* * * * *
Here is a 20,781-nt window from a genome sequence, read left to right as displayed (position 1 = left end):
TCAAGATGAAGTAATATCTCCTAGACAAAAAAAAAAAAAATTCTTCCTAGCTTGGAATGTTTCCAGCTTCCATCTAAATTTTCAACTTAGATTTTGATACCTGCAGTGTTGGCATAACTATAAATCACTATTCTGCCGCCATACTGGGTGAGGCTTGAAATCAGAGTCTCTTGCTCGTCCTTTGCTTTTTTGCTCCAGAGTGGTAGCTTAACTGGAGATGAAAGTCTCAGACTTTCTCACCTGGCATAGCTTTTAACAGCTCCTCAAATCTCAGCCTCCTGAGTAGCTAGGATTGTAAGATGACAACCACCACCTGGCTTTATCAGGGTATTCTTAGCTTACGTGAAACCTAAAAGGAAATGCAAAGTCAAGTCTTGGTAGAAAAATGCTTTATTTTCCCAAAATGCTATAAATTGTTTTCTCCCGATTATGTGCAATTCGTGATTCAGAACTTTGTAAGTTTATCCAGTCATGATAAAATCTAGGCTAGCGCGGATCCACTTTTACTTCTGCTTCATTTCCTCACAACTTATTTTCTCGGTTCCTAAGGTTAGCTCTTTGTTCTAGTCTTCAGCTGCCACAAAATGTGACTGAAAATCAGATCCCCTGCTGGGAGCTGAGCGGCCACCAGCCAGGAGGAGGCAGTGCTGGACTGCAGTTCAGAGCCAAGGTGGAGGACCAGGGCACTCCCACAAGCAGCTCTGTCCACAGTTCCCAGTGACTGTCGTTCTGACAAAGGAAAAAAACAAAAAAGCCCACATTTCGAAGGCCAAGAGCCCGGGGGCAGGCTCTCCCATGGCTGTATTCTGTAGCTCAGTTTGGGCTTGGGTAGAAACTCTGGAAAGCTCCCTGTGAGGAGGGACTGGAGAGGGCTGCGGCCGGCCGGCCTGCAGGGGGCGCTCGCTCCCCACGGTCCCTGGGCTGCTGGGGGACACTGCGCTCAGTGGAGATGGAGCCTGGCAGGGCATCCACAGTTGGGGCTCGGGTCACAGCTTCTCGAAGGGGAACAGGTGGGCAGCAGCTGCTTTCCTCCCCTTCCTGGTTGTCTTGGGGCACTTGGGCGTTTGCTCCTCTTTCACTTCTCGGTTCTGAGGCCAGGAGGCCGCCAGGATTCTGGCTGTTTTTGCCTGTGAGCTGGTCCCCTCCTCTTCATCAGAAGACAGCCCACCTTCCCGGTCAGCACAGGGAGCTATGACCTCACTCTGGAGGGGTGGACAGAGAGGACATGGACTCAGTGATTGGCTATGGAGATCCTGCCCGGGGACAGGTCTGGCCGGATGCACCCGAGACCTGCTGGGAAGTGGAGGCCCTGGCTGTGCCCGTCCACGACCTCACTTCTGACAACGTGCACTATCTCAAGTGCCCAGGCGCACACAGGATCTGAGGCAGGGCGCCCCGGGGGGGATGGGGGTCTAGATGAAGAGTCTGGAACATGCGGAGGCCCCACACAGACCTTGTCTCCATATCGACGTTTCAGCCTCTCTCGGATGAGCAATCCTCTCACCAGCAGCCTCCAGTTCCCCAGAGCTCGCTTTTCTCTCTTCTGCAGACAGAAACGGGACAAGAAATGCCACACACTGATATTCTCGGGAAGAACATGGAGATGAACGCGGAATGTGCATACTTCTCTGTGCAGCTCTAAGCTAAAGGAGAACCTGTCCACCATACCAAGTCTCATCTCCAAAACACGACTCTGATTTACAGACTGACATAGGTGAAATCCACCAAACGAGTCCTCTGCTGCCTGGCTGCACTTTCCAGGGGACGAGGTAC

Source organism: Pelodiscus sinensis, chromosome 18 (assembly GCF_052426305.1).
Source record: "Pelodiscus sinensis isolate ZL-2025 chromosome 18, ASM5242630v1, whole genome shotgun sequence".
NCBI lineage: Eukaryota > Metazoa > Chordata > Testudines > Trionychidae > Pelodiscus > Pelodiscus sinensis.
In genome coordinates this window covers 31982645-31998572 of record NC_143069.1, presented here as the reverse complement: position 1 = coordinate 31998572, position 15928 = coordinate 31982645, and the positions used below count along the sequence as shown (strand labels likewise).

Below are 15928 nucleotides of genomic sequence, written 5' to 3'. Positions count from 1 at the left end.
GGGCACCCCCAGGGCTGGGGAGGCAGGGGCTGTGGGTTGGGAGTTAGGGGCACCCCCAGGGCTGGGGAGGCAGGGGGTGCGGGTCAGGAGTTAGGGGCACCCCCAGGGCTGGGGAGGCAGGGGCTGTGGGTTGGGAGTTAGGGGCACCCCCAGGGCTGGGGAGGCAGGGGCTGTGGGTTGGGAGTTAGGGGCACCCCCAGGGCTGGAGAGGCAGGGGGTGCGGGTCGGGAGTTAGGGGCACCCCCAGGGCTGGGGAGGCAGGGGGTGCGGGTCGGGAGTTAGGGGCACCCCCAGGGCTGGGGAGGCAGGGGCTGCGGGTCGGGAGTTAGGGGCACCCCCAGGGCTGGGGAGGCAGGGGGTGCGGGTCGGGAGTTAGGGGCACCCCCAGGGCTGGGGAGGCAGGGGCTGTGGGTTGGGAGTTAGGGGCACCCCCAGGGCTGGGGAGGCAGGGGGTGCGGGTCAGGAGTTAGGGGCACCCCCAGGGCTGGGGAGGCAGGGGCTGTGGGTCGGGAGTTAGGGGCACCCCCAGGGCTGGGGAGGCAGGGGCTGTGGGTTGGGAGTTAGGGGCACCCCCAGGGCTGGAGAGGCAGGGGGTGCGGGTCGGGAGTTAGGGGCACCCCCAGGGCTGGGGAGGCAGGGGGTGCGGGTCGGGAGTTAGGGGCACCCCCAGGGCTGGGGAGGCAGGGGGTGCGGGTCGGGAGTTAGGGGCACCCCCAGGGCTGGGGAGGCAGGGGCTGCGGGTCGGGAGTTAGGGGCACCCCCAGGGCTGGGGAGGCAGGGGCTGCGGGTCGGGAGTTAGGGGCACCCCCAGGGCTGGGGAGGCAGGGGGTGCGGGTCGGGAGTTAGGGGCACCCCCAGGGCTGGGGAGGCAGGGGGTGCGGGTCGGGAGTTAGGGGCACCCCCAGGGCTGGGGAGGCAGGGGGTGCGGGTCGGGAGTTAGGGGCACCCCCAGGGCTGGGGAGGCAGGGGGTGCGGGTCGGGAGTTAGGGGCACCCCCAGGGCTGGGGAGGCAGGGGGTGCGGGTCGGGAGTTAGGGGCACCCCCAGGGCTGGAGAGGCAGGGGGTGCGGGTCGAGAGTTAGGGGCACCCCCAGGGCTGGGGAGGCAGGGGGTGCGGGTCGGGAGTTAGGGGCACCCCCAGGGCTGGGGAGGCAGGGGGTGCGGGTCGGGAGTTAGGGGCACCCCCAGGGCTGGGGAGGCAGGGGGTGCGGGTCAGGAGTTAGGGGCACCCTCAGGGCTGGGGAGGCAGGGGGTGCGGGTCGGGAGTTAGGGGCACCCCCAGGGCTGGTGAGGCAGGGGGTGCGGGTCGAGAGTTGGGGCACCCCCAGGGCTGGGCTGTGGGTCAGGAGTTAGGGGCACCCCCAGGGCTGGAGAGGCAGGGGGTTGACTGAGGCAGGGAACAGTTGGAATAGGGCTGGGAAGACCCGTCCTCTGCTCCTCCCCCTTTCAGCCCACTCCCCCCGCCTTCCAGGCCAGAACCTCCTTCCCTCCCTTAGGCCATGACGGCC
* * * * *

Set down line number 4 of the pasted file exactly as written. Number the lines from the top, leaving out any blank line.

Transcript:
Source record: "Pelodiscus sinensis isolate ZL-2025 chromosome 18, ASM5242630v1, whole genome shotgun sequence".